This recording of the Hungarian Dances by the Kantorski-Pope Duo is a most welcome addition to the available recordings. Here are two musicians who have obviously lived with this literature and have given serious consideration to the problems – and the promise – of balancing the considerable amount sound one can expect of two pianists. Perhaps one of the first challenges of performing this literature is to properly lift and sing these Hungarian melodies within rich and varied texture of voices that are all played on a single piano. The sheer proliferation of piano notes combined with the heft of Brahms' contrapuntal praxis can make the overall sound busy or clouded. The Kantorski-Pope Duo meets this challenge with aplomb. The pedaling is restrained and is used more for timbre than for sustain: a kind of pedaling that suggests the Graf and Streicher pianos that Brahms actually played. Moreover, the clarity of the Kantorski-Pope Duo's musical presentation is reproduced in stunning digital sound. The lower resonance blooms as if the listener were close to the pianos but in a sizable room. The bright passage work is rendered lively, but not cold or metallic. Unlike some recordings, there is never the feeling that one is presented with a sound trapped under the lid of the piano.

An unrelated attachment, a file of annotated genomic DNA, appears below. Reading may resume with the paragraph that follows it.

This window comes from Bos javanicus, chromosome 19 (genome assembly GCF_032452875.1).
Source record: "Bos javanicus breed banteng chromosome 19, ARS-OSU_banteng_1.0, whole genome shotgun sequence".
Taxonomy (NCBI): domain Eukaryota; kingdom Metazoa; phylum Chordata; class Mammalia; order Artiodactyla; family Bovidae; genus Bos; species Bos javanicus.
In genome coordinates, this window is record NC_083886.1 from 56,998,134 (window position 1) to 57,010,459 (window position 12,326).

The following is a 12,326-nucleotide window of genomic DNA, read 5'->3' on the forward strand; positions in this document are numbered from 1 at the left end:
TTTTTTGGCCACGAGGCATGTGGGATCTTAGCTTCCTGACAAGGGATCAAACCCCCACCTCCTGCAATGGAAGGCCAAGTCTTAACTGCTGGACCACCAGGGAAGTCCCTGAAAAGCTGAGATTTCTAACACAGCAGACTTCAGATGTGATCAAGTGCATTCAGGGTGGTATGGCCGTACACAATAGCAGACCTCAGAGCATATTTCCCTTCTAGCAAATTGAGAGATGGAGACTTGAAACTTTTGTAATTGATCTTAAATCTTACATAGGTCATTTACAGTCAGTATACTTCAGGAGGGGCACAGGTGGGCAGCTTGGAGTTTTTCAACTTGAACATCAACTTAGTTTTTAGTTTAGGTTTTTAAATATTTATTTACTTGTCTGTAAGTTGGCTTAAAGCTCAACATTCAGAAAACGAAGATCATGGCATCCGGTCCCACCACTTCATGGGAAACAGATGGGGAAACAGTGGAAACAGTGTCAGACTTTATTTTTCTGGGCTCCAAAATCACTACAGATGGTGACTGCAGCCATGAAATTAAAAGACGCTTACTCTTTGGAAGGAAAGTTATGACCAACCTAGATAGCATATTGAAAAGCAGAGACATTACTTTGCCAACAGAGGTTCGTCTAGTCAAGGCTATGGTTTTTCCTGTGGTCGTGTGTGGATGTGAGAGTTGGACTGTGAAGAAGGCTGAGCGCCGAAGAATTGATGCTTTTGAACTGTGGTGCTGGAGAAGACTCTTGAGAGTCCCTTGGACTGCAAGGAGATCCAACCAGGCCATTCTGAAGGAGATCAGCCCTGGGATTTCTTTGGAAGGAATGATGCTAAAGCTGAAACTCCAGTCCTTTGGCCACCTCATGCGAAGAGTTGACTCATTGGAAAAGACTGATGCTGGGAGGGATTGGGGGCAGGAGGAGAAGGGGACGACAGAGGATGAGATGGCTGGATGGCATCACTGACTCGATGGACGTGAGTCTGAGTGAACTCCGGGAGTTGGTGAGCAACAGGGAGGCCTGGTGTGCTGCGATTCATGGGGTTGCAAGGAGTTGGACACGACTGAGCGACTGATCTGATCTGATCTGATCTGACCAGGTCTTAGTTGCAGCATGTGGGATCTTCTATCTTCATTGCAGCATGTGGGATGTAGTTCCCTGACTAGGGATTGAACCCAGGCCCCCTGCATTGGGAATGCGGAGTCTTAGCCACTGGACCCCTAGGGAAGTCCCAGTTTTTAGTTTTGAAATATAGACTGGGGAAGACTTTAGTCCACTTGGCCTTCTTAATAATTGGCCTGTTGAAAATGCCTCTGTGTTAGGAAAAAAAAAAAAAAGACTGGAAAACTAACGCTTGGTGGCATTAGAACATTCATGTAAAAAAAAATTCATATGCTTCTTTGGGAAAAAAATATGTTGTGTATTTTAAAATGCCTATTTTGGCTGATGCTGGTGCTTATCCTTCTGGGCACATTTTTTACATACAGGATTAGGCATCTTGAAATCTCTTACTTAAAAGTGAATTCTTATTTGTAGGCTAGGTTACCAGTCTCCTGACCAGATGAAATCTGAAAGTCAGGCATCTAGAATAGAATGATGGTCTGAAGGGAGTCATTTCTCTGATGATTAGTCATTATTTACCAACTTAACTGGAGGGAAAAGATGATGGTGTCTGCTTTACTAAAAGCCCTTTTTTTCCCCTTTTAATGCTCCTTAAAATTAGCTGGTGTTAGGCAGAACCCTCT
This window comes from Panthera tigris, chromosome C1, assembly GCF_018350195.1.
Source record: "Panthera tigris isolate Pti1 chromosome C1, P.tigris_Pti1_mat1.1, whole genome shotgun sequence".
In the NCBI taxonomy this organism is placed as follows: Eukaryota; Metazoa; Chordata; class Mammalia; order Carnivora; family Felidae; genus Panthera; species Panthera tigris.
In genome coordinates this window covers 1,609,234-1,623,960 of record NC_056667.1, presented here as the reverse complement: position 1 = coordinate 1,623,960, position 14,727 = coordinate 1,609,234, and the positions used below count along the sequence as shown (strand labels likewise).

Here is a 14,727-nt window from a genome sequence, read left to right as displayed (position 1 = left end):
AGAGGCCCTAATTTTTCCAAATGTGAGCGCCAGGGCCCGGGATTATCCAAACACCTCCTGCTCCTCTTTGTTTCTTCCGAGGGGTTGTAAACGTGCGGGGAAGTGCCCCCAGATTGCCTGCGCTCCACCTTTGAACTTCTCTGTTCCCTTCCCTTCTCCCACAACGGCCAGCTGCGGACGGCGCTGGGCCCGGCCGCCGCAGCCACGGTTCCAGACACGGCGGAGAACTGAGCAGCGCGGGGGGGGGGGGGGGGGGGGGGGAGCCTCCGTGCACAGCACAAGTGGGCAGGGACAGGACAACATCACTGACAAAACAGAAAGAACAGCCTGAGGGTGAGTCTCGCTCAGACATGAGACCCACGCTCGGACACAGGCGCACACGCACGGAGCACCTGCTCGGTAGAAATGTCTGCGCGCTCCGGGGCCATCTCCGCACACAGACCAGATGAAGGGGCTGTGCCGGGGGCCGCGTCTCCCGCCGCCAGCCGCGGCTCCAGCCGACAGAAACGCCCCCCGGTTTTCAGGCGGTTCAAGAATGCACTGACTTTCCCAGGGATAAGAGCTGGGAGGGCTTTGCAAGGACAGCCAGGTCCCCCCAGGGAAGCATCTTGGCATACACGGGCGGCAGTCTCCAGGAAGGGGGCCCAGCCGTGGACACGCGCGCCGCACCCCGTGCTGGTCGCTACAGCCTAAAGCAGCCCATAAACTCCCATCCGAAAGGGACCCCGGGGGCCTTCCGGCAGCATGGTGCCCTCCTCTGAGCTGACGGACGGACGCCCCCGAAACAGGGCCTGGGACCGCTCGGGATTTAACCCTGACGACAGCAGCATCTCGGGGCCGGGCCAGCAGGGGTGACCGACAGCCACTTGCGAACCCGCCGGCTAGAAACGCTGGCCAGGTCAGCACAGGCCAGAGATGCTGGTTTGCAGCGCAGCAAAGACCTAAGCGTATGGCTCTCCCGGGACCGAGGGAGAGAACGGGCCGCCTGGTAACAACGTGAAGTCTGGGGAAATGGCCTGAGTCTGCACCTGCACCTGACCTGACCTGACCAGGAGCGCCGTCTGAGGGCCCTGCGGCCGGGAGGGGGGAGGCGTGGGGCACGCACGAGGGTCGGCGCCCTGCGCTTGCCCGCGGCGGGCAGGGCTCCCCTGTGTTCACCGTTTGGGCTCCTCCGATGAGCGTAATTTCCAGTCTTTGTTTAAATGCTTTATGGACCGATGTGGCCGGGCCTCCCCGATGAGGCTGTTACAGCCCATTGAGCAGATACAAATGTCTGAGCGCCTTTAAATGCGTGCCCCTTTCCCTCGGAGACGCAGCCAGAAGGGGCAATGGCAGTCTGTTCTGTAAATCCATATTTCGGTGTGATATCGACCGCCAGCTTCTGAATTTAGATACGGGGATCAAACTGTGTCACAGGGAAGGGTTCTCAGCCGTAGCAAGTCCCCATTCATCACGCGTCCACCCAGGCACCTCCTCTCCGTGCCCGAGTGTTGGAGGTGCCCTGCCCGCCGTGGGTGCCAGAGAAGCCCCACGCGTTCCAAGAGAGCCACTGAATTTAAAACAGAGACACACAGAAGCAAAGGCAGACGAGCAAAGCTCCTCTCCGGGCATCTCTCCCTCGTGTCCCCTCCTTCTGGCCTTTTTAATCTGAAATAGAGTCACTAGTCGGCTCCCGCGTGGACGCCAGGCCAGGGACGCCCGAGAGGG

By not giving this work an opus number, Brahms himself may have inadvertently suggested that these dances are less serious. Only fifty years after their publication, one would-be wit suggested the Hungarian Dances were only good for a showy display of technique, writing, "the unhackneyed ones are quite as fetching as those played in movie-houses and at violin recitals ... it's up to duettists to exploit them properly." Fortunately, Kantorski-Pope Duo takes a more reverential approach in their presentation. The tempi and expression captured in this recording suggest the maturation of long study. In particular, the subito tempo changes and the broadening expression at structural articulation points are a testament to the shared commitment to ensemble playing between Kantorski and Pope. Their playing suggests the communal and mutually respectful playing Brahms imagined when he performed the work with Clara Schumann. Moreover, the keen sense for motion mediates some of the extremes of earlier recordings and the sensibilities of the modern listener. In all and in sum, this is a serious presentation of serious music and long overdue.
:: Paul Mathews
:: Interim Associate Dean for Academic Affairs
:: The Peabody Institute of the Johns Hopkins University